In the center of all this ugliness, though, is the surprisingly tender and respectful relationship between Captain Stanley and his wife Martha (Emily Watson.) Both characters are portrayed with depth and complexity. Cpt. Stanley is a man whose decency is being eroded by his position and the land he has come to. Martha's insistence upon English-ness and her notions of justice seem like naivite until they are eventually shattered.

Adding yet another layer of complexity is the theme of racism. The aborigines are of course victims of casual, institutionalized hatred. More surprisingly, the Irish (including the Burns brothers) are referred to "niggers turned inside out."

This was a really great movie, one that lingers in the mind for days after seeing it. If it were the type of movie that didn't scare Oscar voters shitless, it would be deserving of multiple honors. Nick Cave's script and the score which he contributed to are both poetic and minimalistic. The acting is great all around. Especially Ray Winstone and Emily Watson (for her bathtub monologue alone.) Danny Houston's Arthur Burns and John Hurt's bounty hunter Jellon Lamb compete for the title of most morally void and yet poetically well-spoken character in recent film history. The cinematography, too, is exceptional, for finding stark beauty among all the ugliness. The scene where the two older brothers sit on a rocky ledge and watch the sunset is nothing short of miraculous.

So- "The Proposition." I only get to see one or two movies a month nowadays (not counting kid-vid,) so I'm grateful for substantial fare like this. It might be hard to watch, but I guarantee it's worth it.

Monday, November 06, 2006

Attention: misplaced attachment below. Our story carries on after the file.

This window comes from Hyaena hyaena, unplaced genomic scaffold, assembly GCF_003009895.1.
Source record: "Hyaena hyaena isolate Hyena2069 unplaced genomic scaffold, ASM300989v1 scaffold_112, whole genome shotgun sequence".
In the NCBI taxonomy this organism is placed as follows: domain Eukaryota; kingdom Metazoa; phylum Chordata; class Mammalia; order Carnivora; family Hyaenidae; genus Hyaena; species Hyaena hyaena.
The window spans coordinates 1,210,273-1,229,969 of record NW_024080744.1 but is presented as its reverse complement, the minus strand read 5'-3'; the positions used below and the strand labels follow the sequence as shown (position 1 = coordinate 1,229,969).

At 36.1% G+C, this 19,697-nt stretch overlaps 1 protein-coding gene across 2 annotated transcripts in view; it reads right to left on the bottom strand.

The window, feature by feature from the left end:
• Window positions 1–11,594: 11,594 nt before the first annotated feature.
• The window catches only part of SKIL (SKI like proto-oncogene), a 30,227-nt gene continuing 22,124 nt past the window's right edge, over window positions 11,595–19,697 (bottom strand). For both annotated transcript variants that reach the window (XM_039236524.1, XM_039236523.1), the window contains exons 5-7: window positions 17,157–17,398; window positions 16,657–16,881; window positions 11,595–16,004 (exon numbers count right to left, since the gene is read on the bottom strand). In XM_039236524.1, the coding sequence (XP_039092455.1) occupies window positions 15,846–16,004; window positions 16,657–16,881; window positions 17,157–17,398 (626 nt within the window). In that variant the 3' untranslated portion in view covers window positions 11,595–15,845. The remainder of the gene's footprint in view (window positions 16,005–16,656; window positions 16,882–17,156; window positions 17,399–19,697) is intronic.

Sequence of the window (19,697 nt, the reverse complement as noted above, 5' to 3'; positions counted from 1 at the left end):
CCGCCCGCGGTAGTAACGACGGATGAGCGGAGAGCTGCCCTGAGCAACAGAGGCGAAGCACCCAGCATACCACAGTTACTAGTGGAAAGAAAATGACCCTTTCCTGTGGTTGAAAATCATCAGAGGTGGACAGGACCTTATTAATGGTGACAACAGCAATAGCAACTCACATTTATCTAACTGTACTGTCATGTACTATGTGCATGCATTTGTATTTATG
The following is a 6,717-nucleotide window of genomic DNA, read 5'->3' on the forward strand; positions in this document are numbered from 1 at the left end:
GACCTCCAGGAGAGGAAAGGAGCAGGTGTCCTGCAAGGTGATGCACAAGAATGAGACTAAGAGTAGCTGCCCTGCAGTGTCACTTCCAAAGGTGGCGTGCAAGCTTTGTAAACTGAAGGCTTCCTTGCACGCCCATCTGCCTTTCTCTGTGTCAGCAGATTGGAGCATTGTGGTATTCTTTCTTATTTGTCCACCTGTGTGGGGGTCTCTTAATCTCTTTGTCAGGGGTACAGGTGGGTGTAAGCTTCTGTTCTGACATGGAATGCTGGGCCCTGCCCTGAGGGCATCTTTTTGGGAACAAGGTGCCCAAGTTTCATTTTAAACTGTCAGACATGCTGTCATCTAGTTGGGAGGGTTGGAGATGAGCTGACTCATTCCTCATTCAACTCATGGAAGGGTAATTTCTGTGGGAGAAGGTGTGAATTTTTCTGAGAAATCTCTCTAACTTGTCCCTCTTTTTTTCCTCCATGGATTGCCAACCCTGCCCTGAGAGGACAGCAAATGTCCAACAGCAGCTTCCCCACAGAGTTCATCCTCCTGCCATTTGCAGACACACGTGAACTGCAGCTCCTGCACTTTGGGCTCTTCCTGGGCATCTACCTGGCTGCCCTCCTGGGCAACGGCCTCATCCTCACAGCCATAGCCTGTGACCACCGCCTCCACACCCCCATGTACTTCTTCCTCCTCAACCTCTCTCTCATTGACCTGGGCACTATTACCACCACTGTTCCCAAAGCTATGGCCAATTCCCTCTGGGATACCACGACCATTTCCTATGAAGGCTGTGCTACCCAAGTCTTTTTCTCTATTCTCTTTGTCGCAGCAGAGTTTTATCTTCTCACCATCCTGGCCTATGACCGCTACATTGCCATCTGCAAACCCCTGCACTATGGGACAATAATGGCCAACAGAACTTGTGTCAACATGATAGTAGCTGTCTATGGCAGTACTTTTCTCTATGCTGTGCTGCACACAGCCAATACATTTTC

I'm Back!!!

Yeah, I know. Kind of ironic, considering that my last entry here was about how long it's been between posts, but at least this time I have an excuse. I lost my internet connection for a little while there. It was a billing issue with those bastards over at NetScape. They had been electronically debiting our checking account, but then quite abruptly decided that they needed a credit card. Lea and I both attempted to iron out the problem with phone calls to the helpful customer service branch somewhere in New Delhi (where we were repeatedly asked to spell the admittedly exotic name "Smith,") but to no avail. We're on AOL now. Turns out those free trial discs you get in the mail every other day are good for something other than mini-Frisbees.

Tonight I'm going to motor on down to Prescott for the final rehearsal of the Day of the Dead Dinner Show. Road trips strain the gas budget, make for some creative arrangements of Lea's work schedule and push my sleep deprivation threshold, but I'm glad I can still be involved. Should be a pretty good show this year.

Kids are doing great. Dylan's finally getting the hang of the potty training and Lily took her first shaky steps yesterday! (I felt that warranted exclamation.) Lea's working mad holiday hours so I barely see her, but other than that we're all happy and healthy.

So here's where I promise that my blogging will be more substantial and less sporadic from here on out. (Boy it's hard to type with my fingers crossed.)